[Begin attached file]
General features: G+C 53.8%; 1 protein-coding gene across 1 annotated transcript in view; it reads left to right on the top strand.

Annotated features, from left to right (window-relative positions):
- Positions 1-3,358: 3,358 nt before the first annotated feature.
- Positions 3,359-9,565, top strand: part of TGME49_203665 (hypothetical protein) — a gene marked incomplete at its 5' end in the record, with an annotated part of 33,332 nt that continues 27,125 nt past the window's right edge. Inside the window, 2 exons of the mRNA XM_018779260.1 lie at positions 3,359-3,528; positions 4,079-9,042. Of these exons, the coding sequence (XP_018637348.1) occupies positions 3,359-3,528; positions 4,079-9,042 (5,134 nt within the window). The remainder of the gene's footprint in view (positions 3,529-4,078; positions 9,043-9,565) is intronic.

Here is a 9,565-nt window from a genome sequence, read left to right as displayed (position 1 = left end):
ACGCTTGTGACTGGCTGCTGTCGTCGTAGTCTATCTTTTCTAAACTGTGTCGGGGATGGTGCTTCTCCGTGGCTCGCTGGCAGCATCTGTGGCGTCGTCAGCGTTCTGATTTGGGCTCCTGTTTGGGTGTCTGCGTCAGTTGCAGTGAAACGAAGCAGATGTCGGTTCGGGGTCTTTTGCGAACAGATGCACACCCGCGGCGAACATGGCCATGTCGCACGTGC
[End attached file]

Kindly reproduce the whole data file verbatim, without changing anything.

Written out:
General features: G+C 53.8%; 1 protein-coding gene across 1 annotated transcript in view; it reads left to right on the top strand.

Annotated features, from left to right (window-relative positions):
- Positions 1-3,358: 3,358 nt before the first annotated feature.
- Positions 3,359-9,565, top strand: part of TGME49_203665 (hypothetical protein) — a gene marked incomplete at its 5' end in the record, with an annotated part of 33,332 nt that continues 27,125 nt past the window's right edge. Inside the window, 2 exons of the mRNA XM_018779260.1 lie at positions 3,359-3,528; positions 4,079-9,042. Of these exons, the coding sequence (XP_018637348.1) occupies positions 3,359-3,528; positions 4,079-9,042 (5,134 nt within the window). The remainder of the gene's footprint in view (positions 3,529-4,078; positions 9,043-9,565) is intronic.

Here is a 9,565-nt window from a genome sequence, read left to right as displayed (position 1 = left end):
ACGCTTGTGACTGGCTGCTGTCGTCGTAGTCTATCTTTTCTAAACTGTGTCGGGGATGGTGCTTCTCCGTGGCTCGCTGGCAGCATCTGTGGCGTCGTCAGCGTTCTGATTTGGGCTCCTGTTTGGGTGTCTGCGTCAGTTGCAGTGAAACGAAGCAGATGTCGGTTCGGGGTCTTTTGCGAACAGATGCACACCCGCGGCGAACATGGCCATGTCGCACGTGC